Jerry Weinstein is one of the Rockies’ hidden treasures.

Fans might not know who he is, but plenty of players do. For scouts, managers and coaches throughout baseball, Weinstein is an icon. In 2020, he was presented the prestigious Wilson Lefty Gomez Award in recognition from the American Baseball Coaches Association as “an individual who has contributed significantly to the game of baseball locally, nationally and internationally.”

Weinstein, who turns 79 on Nov. 9, currently works as the Rockies’ special assistant in scouting and player development. He’s earned a reputation as a catching expert, immersed in the details of baseball’s most-demanding position. But Rockies general manager Bill Schmidt, who’s known Weinstein for more than three decades, sees him as so much more.

“People talk about Jerry as this catching guru, because he does a lot of clinics and videos and technical things,” Schmidt said. “And now he’s big into Twitter, too. But first and foremost, he’s a baseball coach and a teacher. To me, he’s always been a baseball guy.”

Schmidt first knew Weinstein when Schmidt was a high school coach and Weinstein was a well-known figure at Sacramento City College. Weinstein was the head coach there for 23 seasons, guiding the Panthers to 16 conference championships, two co-conference titles, a state title in 1988 and a national championship in 1998. He was honored as the National Community College baseball coach of the year in 1988 and 1998.

Weinstein joined the Rockies organization in 2007 when he took over as manager of High-A Modesto, where he managed Nolan Arenado in 2011. He was Colorado’s major-league catching coach from 2012-13 and the Rockies’ offensive coordinator in 2014. His last season managing a minor league team was in 2017 with Double-A Hartford.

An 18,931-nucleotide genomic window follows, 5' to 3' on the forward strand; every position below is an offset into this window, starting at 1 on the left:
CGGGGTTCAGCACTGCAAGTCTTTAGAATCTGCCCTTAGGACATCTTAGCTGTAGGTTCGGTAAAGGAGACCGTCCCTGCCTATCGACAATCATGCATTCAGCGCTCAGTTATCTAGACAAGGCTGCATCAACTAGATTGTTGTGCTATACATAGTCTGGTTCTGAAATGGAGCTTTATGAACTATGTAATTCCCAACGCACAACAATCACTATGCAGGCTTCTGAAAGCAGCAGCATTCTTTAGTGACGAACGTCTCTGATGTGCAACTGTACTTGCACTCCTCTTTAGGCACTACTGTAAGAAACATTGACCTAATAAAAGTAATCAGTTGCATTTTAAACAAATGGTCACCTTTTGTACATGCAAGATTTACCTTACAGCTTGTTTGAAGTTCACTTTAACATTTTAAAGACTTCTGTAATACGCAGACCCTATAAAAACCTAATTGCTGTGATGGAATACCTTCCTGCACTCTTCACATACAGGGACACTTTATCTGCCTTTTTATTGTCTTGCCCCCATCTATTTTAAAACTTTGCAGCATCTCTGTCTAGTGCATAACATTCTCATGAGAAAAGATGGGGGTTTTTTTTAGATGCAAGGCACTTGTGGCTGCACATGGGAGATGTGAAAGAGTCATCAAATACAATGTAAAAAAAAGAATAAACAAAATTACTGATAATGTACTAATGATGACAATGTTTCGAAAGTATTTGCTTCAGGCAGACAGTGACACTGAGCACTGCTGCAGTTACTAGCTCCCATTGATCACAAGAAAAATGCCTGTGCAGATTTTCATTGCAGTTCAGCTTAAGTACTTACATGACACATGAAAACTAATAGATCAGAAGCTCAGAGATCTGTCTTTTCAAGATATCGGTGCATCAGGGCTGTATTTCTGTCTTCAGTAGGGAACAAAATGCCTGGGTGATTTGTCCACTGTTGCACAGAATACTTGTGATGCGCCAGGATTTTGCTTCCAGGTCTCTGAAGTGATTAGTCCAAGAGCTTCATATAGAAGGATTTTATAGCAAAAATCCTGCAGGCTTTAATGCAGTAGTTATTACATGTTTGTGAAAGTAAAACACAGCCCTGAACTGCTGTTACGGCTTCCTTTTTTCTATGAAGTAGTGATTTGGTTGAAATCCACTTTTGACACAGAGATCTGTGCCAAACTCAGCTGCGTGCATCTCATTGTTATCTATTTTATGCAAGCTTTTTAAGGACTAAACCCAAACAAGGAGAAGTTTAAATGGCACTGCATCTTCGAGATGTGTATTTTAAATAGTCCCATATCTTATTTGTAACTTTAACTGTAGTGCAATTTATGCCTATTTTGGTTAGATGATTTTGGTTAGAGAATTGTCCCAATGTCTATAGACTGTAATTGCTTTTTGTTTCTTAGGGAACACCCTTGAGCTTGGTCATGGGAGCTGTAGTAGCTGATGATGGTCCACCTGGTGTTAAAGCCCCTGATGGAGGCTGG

“Jerry is very tough on you, and he’s a hard (expletive), but in the very best way,” said Rockies third baseman Ryan McMahon, who played for Weinstein at High-A and Double-A. “You will never meet somebody with better intentions and with a genuine desire to make you better.

“I credit Jerry for a lot of my success and I think he’s a big reason why I got better defensively. He always pushed me. Nothing was ever good enough, and at the time, I needed that.”

Every major league team searches for catchers who are technically sound behind the plate, productive with the bat, and come to the ballpark every day with the attitude of a gladiator. So it does Weinstein’s heart good to know that the Rockies’ current corps of catching prospects is talented and promising.

“First of all, I have to give credit to Mark Strittmatter for developing these guys because I’m really just an extension of him,” Weinstein said of “Stritty,” who’s been the franchise’s catching coordinator for the past nine years before he expanded his role this year to include field coordinator.

“Our current group, as a whole, is one of the best in baseball, maybe the best,” Weinstein continued. “Obviously, you always like your own guys. But I think I’ve been around long enough, and I’m really objective enough to be accurate about that. And I think that most of the people in the industry that see our guys would tell you the same thing.”

Leading the Rockies’ list is Drew Romo, the 35th overall pick of the 2020 draft who’s currently playing for High-A Spokane. Baseball America lists the 21-year-old Romo as Colorado’s third-best overall prospect.